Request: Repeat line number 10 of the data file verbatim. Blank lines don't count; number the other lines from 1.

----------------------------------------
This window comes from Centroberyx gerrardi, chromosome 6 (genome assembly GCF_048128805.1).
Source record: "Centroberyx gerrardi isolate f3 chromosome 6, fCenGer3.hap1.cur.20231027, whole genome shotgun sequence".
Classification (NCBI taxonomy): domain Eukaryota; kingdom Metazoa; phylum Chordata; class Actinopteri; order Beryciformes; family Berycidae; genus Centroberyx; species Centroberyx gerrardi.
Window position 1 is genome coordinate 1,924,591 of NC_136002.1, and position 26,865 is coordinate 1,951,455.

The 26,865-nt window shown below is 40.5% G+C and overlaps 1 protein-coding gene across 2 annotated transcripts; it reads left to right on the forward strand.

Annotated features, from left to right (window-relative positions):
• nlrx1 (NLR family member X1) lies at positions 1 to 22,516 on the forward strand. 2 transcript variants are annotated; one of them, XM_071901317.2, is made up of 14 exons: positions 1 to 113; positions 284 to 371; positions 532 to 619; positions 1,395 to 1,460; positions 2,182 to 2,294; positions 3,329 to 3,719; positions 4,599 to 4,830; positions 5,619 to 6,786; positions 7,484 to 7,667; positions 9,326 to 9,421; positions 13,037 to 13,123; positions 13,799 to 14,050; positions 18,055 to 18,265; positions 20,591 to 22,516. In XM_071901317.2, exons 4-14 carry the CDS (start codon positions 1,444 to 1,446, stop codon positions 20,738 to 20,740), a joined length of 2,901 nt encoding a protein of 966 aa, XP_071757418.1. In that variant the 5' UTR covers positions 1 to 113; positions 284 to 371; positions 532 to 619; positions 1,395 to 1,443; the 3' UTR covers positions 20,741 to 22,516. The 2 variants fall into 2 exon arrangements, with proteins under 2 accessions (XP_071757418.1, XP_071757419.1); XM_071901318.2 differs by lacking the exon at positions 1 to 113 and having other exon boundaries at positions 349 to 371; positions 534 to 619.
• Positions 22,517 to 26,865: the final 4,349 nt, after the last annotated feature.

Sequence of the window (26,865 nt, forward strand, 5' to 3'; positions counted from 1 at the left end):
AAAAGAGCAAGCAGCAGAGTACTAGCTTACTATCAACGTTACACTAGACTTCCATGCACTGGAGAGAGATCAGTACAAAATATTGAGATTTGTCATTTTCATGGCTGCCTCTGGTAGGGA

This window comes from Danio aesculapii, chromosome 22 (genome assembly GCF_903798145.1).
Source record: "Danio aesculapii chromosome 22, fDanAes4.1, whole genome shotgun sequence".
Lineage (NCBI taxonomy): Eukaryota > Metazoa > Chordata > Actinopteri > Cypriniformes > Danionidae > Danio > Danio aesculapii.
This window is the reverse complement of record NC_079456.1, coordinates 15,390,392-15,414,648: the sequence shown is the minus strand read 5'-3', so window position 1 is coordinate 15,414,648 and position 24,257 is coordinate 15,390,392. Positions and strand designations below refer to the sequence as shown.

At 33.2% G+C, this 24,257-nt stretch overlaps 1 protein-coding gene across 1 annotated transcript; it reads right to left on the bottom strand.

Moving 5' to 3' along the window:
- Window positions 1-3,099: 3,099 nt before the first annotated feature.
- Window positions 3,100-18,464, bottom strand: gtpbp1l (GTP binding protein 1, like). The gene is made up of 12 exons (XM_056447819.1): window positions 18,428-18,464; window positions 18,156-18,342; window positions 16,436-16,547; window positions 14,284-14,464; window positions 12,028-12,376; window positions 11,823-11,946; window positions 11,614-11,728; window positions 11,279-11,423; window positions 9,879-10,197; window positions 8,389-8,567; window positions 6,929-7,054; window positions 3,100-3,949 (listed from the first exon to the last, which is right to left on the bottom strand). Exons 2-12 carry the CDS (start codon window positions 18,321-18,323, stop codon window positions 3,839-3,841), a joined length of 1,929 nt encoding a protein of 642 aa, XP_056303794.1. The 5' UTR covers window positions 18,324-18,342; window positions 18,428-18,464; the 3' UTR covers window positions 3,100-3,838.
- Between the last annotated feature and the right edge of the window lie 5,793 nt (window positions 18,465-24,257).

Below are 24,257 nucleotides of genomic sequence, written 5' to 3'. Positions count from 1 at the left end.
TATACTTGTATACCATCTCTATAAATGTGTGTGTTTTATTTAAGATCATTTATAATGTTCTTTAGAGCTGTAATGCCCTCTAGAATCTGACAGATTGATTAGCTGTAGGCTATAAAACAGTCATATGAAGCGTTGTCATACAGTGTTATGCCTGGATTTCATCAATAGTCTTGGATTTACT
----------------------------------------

AAAAGAGCAAGCAGCAGAGTACTAGCTTACTATCAACGTTACACTAGACTTCCATGCACTGGAGAGAGATCAGTACAAAATATTGAGATTTGTCATTTTCATGGCTGCCTCTGGTAGGGA